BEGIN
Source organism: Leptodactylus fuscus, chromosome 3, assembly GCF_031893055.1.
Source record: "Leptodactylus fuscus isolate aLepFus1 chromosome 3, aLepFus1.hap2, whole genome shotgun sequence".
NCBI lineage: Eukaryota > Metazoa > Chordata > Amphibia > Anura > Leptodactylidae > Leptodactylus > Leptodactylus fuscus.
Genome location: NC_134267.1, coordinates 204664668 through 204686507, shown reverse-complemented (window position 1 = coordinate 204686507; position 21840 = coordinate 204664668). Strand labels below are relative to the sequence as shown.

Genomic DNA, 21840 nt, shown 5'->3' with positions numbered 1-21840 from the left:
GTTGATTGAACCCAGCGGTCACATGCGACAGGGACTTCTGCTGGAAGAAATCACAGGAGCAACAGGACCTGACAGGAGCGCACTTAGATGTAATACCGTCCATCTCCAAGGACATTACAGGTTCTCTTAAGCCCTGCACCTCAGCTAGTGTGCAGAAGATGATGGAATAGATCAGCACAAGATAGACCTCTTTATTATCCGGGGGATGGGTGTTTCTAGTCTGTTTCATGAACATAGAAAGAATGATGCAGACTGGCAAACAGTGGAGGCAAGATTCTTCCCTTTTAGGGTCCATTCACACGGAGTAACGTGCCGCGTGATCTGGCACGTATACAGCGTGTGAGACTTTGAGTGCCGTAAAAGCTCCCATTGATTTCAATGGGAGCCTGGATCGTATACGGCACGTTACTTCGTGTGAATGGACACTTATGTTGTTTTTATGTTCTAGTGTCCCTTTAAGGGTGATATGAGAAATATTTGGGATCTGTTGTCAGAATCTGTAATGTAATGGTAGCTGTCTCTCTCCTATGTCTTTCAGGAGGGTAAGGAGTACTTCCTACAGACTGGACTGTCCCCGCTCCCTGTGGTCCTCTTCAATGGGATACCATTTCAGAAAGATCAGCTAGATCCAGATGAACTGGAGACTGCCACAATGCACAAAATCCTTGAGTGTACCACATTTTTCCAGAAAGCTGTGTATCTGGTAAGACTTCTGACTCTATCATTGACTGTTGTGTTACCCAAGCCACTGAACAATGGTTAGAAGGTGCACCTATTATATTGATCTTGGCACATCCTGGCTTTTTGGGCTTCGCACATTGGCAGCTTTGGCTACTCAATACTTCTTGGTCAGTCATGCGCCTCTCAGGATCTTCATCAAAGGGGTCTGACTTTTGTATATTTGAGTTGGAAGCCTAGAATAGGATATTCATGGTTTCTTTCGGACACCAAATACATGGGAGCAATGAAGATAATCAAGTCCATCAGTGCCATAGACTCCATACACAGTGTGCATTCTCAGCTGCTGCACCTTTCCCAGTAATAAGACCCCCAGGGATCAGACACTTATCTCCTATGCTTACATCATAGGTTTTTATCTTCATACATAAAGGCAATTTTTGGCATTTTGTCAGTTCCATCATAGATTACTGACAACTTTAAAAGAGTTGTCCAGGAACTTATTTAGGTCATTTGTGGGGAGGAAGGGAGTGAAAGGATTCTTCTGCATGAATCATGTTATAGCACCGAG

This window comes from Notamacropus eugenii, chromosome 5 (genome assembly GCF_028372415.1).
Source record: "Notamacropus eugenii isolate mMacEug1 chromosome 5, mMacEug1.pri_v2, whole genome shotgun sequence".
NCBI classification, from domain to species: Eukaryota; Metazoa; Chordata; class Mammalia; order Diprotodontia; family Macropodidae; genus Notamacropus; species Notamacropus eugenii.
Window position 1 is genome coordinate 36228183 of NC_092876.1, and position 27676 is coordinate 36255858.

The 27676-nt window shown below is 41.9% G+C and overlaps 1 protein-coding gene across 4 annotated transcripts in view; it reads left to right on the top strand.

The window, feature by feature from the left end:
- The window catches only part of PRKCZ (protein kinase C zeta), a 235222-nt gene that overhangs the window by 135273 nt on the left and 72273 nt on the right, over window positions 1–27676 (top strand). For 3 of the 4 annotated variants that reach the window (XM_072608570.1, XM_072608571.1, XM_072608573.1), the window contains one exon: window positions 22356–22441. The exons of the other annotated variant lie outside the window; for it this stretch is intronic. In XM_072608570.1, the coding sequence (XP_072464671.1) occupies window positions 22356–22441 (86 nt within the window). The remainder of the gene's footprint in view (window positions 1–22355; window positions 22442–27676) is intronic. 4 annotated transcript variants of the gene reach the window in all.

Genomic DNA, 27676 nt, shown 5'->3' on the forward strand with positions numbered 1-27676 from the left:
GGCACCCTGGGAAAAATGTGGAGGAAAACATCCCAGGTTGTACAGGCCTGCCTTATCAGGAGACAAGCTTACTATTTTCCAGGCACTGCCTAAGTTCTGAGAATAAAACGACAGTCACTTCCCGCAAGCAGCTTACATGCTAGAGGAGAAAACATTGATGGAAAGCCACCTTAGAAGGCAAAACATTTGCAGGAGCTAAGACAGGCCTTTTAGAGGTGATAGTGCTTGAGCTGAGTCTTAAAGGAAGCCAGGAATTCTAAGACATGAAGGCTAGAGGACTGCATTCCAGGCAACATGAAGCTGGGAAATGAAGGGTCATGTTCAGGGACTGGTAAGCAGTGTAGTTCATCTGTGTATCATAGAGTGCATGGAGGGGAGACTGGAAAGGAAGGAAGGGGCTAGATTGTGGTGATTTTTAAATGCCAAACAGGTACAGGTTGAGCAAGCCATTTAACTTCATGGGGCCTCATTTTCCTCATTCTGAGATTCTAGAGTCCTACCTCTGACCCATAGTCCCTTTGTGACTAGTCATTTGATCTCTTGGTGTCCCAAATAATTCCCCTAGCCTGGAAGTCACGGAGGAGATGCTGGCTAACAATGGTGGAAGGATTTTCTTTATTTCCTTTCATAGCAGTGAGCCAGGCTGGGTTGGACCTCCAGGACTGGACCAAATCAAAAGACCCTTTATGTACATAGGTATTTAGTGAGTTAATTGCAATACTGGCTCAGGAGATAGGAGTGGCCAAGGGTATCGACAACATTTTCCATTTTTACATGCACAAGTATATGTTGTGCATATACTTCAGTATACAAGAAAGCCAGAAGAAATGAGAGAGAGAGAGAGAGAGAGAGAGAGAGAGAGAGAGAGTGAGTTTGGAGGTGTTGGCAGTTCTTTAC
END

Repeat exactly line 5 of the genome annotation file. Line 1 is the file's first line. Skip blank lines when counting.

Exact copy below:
Genomic DNA, 21840 nt, shown 5'->3' with positions numbered 1-21840 from the left: